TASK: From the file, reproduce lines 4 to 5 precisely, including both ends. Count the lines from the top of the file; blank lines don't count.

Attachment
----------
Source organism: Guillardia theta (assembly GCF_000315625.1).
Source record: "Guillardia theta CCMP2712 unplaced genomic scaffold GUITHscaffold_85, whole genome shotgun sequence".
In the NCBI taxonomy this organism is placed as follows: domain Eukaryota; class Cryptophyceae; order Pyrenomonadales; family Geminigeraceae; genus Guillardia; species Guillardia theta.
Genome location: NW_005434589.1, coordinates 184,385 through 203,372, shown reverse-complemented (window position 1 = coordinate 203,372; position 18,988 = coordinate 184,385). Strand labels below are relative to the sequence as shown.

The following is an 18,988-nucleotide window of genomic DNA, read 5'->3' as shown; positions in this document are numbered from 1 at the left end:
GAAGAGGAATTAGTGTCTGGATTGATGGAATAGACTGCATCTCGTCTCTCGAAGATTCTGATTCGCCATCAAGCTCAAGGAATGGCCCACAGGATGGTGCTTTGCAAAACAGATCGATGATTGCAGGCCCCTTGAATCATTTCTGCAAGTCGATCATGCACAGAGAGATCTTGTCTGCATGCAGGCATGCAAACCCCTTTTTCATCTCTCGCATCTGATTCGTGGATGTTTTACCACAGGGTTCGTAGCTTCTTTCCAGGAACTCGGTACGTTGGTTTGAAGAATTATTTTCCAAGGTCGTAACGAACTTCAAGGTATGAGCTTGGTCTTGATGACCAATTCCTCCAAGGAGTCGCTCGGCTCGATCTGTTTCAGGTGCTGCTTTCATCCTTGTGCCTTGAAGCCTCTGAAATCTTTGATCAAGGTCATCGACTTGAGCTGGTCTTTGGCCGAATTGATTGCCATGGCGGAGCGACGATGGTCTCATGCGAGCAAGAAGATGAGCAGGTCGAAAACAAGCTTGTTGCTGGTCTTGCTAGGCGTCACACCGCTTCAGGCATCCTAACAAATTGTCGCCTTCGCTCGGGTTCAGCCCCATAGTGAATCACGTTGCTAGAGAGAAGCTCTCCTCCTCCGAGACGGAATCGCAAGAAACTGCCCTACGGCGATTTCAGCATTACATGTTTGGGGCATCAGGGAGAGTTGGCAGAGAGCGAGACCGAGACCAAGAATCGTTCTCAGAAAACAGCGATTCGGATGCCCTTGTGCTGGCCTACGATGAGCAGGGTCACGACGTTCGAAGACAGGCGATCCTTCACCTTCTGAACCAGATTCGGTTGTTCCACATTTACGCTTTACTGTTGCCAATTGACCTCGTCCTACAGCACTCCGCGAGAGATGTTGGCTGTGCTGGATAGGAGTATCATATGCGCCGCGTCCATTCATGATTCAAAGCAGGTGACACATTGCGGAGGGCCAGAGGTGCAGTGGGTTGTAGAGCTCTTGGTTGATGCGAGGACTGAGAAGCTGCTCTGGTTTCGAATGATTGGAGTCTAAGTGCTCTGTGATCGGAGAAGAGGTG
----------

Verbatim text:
Genome location: NW_005434589.1, coordinates 184,385 through 203,372, shown reverse-complemented (window position 1 = coordinate 203,372; position 18,988 = coordinate 184,385). Strand labels below are relative to the sequence as shown.

The following is an 18,988-nucleotide window of genomic DNA, read 5'->3' as shown; positions in this document are numbered from 1 at the left end: